"In May of 2017, Finland's Lapland hosted Europe's largest joint exercise between the Suomi and NATO air forces. Finns have been regularly purchasing arms from the US, for example, in 2021, it was decided that a large batch of F-35 fighter-bombers would be purchased. In general, NATO Secretary-General Jens Stoltenberg has noted (not without reason) that the Finnish Armed Forces fully comply with the alliance's [standards] and can be integrated into all areas of its activities.
"In October 2021, the Finnish Cabinet published the 'Government Defense Report 2021' addressed to the Finnish Parliament. In particular, it contained the following sentences, 'NATO plays a central role in European security, and a strong and united NATO is in the interests of Europe and Finland.'"
Finnish soldiers (Source: Russian.rt.com)
Leschenko noted the Finnish sangfroid with regards to Russian military threats. "How did Finland react to the statements of the Russian leadership promising not to leave the fact of Suomi's accession into the alliance unattended? Previously, Russian Defense Minister Sergei Shoigu warned that the enlargement of the North Atlantic Alliance to Finland and Sweden, will require a review of approaches to the defense of Russian territory.'
"Recently, Dmitry Peskov, the Presidential Press Secretary also commented on the issue. 'The Kremlin believes that this is another aggravation of the situation. NATO enlargement is an attack on our security and national interests... And, naturally, this forces us to take countermeasures to ensure our own security,' said Peskov.
"However, Helsinki pretends to pay little attention to these words. The Finnish Tekniikka & Talous magazine published a position on the issue by Joakim Paasikivi, Lecturer in the strategy department at Sweden's National Defense University. He emphasized, 'There is a big difference between what the Russians say they are going to do and what they can actually do. Their ground forces in the Arctic and nearby areas are significantly weakened, and the bases there are empty.'"
An editorial in Nezavisimaya Gazeta titled "How Finland Arrived at a State of Baltic Russophobia" concluded that Finland was no different than the former Soviet Republics of Estonia, Lithuania and Latvia, who together with Poland comprise Russia's most ardent foes in Europe.
The paper identifies the outgoing Finnish Prime Minister Sanna Marin as the "driving force" behind the break with Russia, hinting that her promotion of the LGBT agenda and her search for stardom in European politics were a part of the problem.
Lower-ranking Finnish officials took their cues from Marin, for example, by ordering the demolition of a Soviet monument in Helsinki, which is a common practice in the Baltics. Some Finnish historians called for their country's direct military intervention in Ukraine. Finnish politicians called for the return of territories lost to the Soviet Union in the Winter War of 1939-40.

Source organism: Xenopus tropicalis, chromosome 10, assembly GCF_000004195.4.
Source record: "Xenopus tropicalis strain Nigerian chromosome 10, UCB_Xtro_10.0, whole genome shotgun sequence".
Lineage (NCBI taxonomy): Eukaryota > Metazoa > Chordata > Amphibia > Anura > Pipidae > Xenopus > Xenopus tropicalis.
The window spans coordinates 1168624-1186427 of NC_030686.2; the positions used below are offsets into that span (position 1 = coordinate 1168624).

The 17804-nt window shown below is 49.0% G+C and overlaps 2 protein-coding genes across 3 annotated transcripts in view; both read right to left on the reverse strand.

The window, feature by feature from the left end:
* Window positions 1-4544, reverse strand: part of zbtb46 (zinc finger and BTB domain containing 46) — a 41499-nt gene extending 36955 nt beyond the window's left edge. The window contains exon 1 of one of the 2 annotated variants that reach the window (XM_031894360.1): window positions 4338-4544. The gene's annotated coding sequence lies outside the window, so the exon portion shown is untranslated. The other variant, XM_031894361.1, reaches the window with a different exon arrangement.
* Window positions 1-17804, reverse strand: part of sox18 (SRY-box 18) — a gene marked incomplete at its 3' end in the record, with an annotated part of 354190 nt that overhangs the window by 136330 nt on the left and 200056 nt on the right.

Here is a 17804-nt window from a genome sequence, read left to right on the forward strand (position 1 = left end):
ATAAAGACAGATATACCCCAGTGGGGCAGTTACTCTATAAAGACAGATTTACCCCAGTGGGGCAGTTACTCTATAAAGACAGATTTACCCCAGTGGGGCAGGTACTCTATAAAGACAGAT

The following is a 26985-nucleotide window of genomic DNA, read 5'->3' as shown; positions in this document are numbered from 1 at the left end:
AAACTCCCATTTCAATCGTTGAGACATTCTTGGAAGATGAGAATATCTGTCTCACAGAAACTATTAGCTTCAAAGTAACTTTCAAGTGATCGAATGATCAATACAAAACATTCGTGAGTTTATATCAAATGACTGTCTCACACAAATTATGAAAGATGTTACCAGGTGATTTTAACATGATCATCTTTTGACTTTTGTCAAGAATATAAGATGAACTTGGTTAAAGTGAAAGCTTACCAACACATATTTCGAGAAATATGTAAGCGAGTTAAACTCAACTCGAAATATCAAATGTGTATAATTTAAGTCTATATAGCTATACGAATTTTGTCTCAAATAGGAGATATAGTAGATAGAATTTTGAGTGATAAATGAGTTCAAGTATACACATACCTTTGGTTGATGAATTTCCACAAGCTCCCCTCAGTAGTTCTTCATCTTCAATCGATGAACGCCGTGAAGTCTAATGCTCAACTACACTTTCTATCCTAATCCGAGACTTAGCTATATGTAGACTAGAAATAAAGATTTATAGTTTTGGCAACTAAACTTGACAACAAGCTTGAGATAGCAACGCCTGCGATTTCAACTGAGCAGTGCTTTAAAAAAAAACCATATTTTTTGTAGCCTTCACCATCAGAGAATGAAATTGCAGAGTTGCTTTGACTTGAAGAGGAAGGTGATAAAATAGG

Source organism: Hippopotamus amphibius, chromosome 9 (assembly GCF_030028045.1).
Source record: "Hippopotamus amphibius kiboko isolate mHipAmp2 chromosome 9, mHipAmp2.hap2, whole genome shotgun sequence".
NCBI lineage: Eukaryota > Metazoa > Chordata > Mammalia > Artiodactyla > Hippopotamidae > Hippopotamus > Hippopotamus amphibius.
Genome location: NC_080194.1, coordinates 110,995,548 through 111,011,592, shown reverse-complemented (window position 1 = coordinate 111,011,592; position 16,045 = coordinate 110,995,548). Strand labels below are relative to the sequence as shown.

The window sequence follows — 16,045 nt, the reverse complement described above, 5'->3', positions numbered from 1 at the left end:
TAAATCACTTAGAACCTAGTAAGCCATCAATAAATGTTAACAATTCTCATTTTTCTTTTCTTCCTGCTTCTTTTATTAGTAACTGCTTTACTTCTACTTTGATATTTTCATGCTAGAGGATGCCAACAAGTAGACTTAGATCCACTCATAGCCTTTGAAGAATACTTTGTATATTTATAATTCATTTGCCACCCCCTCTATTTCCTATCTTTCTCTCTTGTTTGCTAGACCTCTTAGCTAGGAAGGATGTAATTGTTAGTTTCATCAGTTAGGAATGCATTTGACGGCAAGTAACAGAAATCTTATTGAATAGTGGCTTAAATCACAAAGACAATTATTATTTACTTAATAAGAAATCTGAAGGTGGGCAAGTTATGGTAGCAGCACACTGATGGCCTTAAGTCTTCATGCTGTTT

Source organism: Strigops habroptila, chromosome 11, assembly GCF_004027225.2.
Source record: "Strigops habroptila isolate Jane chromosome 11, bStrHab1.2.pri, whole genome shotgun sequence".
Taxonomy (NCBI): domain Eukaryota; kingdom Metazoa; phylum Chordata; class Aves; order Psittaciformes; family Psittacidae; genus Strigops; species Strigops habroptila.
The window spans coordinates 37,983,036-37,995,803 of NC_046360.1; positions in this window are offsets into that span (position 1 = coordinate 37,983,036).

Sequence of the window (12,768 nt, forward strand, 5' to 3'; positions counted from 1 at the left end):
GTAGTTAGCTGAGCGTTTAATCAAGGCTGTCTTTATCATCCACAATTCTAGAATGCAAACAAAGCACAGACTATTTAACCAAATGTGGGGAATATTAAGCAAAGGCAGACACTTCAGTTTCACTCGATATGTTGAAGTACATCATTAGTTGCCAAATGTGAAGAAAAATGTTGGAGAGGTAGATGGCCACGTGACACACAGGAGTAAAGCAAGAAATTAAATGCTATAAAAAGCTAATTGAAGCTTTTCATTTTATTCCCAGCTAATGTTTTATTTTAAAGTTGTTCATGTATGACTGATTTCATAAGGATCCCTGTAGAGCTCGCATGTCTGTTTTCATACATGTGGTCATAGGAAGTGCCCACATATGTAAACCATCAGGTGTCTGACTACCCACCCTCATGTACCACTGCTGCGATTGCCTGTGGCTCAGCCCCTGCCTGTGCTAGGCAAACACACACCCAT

The leading Finnish newspapers Yle and Helsingin Sanomat had whipped up fears of an imminent Russian attack on Finland and persuaded their readership that Finland needed to join NATO as soon as possible.
"Thus, the 'Russophobic boil' in Finland has been brewing for a long time. And it is even strange that it only burst in 2022 and not earlier," the editorial reads.
Finnish hostility toward Russia was evident in the treatment of Russians in Finland. "Maybe things were good at a household level, you might ask? Let's not exaggerate a problem, as many Russian natives have settled down quite well in Finland. However, a person with a Russian surname is less likely to get a full-time job than a person with Finnish or Swedish surname. The number of cases of children taken away [by child protection services] from Russian citizens living in Finland are numerous. And all this happened long before the 37-year-old Marin got into politics."
Nor could Russia expect a reversal of the current trend as a result of the forthcoming Finnish parliamentary elections: "Which option is better for Russia, you ask? Well, things are really bad here... The National Coalition Party has even worse stance towards Russia than Marin and her party-mates. The Swedish People's Party of Finland, representing the interests of the Swedish minority... should be perceived as outright Russophobes and Atlantic 'hawks.' ... All in all, it turns out that the current Finnish prime minister and her party are hardly the worst 'political dish' that the neighboring country has to offer."
Russia's Ukrainian campaign merely served as an excuse for processes that were maturing in Finland: "It turns out that Finland has almost become the fourth Baltic state, with hardly any prospect ever for improved relations between our countries. Prerequisites for such a 'pivot' have been brewing for years. It was just a matter of waiting for the pragmatists of the old generation (that were more concerned with the economy) to give way to the more 'value-minded' Marin and [Foreign Minister Pekka] Haavisto. And when that happened a pretext in the form of the Special Military Operation has emerged, Russo-Finnish relations collapsed into an abyss with little hope of extrication from it any time soon."